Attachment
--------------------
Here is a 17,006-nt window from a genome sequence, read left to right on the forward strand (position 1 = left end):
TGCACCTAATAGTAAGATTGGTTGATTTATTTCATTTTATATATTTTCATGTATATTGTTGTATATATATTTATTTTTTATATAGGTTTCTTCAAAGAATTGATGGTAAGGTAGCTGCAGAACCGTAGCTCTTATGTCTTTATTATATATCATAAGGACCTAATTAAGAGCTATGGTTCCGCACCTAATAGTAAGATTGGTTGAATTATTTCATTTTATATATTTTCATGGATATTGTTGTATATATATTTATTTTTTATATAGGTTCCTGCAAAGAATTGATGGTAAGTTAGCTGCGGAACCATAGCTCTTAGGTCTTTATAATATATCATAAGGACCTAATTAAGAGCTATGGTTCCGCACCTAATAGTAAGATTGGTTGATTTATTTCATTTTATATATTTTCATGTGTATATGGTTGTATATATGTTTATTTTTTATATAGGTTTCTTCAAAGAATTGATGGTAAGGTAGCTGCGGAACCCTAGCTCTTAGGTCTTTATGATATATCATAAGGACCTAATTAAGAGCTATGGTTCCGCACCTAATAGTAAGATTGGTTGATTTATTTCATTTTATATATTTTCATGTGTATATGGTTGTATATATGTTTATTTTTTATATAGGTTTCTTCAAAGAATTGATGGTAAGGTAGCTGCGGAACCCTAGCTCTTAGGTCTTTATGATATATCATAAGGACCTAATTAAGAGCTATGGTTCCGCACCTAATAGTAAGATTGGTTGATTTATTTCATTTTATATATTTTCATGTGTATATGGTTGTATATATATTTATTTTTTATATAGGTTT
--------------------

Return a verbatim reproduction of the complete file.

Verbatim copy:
Here is a 17,006-nt window from a genome sequence, read left to right on the forward strand (position 1 = left end):
TGCACCTAATAGTAAGATTGGTTGATTTATTTCATTTTATATATTTTCATGTATATTGTTGTATATATATTTATTTTTTATATAGGTTTCTTCAAAGAATTGATGGTAAGGTAGCTGCAGAACCGTAGCTCTTATGTCTTTATTATATATCATAAGGACCTAATTAAGAGCTATGGTTCCGCACCTAATAGTAAGATTGGTTGAATTATTTCATTTTATATATTTTCATGGATATTGTTGTATATATATTTATTTTTTATATAGGTTCCTGCAAAGAATTGATGGTAAGTTAGCTGCGGAACCATAGCTCTTAGGTCTTTATAATATATCATAAGGACCTAATTAAGAGCTATGGTTCCGCACCTAATAGTAAGATTGGTTGATTTATTTCATTTTATATATTTTCATGTGTATATGGTTGTATATATGTTTATTTTTTATATAGGTTTCTTCAAAGAATTGATGGTAAGGTAGCTGCGGAACCCTAGCTCTTAGGTCTTTATGATATATCATAAGGACCTAATTAAGAGCTATGGTTCCGCACCTAATAGTAAGATTGGTTGATTTATTTCATTTTATATATTTTCATGTGTATATGGTTGTATATATGTTTATTTTTTATATAGGTTTCTTCAAAGAATTGATGGTAAGGTAGCTGCGGAACCCTAGCTCTTAGGTCTTTATGATATATCATAAGGACCTAATTAAGAGCTATGGTTCCGCACCTAATAGTAAGATTGGTTGATTTATTTCATTTTATATATTTTCATGTGTATATGGTTGTATATATATTTATTTTTTATATAGGTTT